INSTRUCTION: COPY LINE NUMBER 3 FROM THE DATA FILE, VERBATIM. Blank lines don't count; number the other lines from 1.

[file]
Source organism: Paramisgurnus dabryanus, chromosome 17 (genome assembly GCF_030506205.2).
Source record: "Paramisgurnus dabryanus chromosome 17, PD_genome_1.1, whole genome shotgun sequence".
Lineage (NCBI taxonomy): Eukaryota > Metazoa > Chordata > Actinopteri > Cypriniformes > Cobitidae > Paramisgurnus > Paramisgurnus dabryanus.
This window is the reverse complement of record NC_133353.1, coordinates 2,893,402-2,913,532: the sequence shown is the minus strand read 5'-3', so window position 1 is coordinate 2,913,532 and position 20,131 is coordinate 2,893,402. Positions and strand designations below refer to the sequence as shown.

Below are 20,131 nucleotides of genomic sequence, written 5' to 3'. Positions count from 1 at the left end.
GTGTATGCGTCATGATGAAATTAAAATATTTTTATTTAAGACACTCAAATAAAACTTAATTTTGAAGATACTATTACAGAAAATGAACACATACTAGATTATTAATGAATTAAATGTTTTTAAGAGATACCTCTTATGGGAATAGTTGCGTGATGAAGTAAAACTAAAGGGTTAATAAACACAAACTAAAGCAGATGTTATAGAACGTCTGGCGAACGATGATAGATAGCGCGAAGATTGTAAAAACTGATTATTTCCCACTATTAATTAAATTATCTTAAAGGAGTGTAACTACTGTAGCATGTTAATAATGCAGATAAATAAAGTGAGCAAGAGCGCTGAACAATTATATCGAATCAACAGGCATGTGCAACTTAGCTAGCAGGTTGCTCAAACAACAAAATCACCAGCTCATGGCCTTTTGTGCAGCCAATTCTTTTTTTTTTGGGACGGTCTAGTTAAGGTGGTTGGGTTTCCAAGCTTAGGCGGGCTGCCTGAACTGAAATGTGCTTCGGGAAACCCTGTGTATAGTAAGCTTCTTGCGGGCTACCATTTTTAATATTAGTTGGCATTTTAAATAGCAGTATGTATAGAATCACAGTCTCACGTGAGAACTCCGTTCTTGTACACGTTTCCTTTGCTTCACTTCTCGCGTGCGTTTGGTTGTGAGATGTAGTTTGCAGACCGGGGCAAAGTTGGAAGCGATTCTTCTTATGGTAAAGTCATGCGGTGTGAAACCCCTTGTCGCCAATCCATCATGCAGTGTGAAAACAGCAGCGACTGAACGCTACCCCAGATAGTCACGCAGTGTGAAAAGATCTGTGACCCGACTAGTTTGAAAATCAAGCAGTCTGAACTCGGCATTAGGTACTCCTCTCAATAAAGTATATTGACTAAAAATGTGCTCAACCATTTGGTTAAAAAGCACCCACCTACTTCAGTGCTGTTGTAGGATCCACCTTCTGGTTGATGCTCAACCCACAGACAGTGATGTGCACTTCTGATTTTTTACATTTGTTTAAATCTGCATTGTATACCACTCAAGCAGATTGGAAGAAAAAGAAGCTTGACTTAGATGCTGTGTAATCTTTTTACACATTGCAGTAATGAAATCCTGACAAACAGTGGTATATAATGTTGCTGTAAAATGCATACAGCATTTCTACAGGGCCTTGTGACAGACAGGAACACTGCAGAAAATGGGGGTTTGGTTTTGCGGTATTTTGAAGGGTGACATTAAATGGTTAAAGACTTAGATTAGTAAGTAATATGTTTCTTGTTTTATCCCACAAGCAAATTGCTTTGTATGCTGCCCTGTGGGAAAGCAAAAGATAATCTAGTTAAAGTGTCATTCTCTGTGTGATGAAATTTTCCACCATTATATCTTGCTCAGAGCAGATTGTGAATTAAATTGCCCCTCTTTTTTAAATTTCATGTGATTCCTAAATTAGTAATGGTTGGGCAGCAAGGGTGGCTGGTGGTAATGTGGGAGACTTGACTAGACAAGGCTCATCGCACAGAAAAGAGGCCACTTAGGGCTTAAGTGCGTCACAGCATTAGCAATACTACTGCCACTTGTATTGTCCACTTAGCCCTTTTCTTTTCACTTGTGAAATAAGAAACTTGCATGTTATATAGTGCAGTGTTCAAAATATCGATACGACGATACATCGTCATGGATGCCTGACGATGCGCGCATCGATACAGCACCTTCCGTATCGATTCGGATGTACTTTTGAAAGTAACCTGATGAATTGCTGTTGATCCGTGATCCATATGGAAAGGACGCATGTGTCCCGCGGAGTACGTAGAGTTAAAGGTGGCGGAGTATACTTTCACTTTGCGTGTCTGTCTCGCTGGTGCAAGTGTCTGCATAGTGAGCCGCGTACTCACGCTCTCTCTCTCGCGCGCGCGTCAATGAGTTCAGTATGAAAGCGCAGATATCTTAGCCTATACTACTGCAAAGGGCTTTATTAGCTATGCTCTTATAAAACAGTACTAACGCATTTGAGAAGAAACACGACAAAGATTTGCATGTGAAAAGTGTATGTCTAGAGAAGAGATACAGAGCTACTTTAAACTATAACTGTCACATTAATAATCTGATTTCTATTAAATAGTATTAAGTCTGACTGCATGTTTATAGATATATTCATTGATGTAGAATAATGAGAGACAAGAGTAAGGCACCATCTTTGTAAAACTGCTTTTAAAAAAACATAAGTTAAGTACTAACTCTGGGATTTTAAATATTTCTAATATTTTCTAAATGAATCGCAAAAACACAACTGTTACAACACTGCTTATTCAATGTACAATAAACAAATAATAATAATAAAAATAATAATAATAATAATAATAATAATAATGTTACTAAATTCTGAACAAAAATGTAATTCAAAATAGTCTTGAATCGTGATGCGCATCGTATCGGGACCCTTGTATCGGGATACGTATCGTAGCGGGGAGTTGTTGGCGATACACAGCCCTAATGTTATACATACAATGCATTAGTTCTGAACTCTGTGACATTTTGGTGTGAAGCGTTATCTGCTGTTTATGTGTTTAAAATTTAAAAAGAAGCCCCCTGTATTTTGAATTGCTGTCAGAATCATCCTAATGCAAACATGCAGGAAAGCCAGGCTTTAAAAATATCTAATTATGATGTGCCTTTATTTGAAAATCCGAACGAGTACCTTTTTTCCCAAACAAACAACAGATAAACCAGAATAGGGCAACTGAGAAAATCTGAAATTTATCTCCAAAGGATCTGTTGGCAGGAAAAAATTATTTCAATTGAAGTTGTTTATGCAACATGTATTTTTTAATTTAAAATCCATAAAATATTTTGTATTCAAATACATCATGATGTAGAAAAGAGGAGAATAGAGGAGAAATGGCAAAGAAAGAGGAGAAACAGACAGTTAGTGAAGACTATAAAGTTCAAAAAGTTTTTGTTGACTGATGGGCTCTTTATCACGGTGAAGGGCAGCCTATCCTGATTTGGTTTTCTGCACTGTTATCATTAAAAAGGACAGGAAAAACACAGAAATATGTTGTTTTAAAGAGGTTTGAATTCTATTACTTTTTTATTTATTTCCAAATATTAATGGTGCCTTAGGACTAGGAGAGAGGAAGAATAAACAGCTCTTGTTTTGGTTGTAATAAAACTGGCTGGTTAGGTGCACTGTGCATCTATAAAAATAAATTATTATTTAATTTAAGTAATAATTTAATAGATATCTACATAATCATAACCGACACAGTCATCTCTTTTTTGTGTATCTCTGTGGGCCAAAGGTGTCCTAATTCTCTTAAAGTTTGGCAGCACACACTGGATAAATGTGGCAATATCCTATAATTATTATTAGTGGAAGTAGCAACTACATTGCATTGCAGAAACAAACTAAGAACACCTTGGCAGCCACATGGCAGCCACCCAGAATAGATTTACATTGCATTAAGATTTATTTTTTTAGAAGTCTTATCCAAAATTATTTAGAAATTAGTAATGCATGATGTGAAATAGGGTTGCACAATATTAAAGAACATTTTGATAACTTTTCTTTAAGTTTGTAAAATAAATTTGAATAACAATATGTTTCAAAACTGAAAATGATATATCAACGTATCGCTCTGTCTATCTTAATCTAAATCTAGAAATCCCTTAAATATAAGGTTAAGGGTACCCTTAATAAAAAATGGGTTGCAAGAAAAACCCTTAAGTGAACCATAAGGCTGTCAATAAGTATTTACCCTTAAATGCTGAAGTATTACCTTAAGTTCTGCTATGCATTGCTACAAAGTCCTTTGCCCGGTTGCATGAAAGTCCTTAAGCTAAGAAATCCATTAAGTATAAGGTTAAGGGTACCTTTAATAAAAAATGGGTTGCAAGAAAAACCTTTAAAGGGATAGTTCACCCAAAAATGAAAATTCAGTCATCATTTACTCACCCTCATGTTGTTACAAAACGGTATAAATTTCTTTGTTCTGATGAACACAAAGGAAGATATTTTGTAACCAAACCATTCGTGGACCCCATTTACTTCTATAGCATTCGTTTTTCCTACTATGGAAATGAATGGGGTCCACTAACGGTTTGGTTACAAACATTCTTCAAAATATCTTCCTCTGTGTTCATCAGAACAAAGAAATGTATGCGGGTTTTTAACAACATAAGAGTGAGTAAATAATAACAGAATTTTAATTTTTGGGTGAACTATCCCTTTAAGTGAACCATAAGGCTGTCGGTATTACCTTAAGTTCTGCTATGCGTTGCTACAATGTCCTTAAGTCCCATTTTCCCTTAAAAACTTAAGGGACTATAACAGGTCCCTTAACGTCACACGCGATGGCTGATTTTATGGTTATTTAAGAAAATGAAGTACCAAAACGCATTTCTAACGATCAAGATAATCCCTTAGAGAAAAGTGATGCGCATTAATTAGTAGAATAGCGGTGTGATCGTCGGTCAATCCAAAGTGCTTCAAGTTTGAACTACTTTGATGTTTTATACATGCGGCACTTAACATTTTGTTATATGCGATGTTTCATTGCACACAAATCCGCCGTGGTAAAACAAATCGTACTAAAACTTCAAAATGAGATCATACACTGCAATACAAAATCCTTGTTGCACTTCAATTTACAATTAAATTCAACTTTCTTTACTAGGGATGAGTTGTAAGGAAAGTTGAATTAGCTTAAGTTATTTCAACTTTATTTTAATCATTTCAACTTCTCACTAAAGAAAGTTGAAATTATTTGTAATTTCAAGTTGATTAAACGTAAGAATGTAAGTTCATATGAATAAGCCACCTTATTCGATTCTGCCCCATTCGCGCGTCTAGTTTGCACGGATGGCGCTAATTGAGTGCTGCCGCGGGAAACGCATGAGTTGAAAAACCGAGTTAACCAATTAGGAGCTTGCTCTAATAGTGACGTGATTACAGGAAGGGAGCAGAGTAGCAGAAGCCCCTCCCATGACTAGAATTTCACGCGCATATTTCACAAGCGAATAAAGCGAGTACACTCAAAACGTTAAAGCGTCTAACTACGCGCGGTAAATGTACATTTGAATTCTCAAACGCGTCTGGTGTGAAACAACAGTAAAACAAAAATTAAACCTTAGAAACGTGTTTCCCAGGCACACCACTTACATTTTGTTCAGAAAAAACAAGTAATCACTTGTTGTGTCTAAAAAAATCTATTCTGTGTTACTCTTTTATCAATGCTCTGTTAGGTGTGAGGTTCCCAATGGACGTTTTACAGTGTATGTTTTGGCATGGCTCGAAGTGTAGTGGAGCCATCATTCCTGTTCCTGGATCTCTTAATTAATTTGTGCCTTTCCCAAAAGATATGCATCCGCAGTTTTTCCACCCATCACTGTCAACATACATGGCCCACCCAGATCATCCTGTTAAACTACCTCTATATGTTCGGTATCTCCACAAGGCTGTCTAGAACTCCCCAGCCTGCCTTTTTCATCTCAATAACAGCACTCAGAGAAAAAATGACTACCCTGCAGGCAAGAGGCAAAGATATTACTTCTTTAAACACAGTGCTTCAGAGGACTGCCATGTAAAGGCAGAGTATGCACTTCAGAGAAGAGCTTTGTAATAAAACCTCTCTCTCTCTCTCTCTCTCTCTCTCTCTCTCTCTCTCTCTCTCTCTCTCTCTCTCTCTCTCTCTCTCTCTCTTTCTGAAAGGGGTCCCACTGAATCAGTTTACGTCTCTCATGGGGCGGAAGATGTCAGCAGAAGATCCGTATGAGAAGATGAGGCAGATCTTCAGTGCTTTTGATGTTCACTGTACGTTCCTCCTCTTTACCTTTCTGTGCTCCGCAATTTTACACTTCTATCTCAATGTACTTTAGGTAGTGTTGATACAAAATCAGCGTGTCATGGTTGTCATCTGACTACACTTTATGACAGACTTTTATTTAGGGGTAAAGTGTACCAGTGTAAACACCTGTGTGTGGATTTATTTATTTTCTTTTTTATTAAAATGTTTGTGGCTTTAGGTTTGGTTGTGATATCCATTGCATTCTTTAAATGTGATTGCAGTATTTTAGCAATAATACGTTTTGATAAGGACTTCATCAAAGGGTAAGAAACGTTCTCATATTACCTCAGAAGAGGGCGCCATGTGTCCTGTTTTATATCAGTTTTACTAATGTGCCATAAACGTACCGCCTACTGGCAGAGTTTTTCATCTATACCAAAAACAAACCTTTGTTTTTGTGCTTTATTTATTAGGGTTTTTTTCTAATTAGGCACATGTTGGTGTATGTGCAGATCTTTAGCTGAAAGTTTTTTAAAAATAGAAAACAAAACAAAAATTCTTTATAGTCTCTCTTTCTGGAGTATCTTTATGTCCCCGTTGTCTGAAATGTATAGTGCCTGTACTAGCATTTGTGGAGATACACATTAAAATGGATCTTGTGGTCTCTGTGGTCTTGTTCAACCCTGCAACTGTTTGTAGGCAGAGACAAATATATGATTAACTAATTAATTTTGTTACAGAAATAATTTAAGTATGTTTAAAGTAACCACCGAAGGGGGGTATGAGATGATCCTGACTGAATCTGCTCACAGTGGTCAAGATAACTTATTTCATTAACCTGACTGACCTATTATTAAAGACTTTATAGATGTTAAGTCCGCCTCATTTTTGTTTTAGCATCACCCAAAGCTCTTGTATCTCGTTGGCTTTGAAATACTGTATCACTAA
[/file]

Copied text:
Lineage (NCBI taxonomy): Eukaryota > Metazoa > Chordata > Actinopteri > Cypriniformes > Cobitidae > Paramisgurnus > Paramisgurnus dabryanus.